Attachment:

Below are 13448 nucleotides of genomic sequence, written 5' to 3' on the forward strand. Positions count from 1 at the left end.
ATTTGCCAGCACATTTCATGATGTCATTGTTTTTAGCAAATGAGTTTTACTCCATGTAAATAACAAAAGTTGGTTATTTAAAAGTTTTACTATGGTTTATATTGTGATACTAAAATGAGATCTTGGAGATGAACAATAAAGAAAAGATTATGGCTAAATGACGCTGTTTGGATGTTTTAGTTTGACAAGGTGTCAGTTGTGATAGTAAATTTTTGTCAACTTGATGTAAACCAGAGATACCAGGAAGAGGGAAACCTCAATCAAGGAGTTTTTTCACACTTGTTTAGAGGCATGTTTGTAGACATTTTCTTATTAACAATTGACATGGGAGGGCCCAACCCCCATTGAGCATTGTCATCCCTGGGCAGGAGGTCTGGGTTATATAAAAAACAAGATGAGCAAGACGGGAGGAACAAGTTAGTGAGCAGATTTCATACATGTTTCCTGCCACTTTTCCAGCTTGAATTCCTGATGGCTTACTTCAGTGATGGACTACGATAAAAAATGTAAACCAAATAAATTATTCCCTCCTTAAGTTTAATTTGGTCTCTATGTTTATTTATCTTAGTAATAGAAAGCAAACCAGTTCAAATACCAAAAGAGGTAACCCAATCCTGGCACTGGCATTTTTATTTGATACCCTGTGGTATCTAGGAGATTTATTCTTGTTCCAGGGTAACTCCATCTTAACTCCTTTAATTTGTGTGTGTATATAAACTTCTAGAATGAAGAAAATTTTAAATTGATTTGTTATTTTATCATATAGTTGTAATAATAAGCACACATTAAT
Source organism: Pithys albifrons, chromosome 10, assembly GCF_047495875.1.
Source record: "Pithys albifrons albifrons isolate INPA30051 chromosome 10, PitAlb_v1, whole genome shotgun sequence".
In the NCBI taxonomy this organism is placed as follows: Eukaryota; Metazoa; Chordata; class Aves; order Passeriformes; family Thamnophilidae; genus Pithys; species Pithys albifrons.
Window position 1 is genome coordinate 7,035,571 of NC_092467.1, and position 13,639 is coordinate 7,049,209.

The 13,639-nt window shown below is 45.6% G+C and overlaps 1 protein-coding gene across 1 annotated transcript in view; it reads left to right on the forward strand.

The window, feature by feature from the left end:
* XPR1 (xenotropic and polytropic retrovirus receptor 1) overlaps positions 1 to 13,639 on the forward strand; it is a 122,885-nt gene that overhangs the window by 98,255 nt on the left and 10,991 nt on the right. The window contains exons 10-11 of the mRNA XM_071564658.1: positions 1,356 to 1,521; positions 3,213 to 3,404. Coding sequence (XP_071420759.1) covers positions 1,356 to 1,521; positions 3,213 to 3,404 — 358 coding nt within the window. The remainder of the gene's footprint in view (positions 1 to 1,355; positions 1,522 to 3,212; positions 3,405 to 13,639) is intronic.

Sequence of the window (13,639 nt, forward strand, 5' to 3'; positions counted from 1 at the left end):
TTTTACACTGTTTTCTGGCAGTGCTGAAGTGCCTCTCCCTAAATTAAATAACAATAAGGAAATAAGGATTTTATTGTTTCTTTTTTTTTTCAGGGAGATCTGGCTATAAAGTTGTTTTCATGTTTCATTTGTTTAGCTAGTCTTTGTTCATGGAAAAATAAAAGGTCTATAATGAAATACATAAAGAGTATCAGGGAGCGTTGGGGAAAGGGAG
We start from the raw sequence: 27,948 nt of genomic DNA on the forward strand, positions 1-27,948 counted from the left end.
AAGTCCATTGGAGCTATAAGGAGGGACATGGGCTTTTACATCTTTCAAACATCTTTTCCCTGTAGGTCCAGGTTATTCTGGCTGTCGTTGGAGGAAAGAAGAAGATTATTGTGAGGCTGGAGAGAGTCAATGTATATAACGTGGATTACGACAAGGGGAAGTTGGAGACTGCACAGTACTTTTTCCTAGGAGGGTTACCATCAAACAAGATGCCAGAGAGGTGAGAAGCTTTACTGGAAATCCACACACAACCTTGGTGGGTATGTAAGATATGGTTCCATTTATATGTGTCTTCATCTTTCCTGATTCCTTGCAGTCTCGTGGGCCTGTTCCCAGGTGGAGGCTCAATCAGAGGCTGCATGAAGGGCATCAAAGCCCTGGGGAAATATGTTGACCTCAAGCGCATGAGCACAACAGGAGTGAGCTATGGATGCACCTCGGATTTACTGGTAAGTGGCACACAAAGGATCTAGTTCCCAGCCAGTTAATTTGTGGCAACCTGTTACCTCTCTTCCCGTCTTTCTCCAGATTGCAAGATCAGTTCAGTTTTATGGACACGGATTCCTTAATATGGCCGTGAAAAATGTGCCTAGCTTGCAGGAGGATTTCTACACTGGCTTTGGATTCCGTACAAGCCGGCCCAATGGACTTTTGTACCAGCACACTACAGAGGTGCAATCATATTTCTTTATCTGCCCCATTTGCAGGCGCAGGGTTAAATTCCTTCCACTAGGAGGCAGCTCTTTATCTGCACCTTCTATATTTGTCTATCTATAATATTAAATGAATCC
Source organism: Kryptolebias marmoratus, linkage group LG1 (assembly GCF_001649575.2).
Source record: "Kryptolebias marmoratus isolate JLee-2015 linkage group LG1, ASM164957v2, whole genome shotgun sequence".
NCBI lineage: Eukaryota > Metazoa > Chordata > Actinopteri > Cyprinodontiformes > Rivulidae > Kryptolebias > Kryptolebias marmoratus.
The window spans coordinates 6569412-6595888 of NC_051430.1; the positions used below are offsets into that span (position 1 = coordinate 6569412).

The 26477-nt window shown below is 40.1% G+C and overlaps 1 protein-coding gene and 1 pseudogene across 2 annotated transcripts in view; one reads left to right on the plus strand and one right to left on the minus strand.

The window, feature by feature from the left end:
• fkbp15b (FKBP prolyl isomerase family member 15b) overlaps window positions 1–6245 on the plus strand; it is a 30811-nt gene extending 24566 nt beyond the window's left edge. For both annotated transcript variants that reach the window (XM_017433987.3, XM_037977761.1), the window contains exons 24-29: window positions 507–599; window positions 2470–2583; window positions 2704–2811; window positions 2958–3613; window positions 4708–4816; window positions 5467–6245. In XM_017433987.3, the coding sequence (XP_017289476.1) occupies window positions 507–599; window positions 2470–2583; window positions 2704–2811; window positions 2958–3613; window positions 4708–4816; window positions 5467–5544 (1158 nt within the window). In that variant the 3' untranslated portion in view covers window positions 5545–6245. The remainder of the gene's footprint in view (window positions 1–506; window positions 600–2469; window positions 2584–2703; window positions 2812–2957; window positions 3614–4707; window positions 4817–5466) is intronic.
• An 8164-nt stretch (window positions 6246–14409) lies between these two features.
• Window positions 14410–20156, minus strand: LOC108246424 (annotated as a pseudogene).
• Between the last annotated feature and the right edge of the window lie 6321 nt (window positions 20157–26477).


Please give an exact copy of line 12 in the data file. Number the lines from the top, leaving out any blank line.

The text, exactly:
We start from the raw sequence: 27,948 nt of genomic DNA on the forward strand, positions 1-27,948 counted from the left end.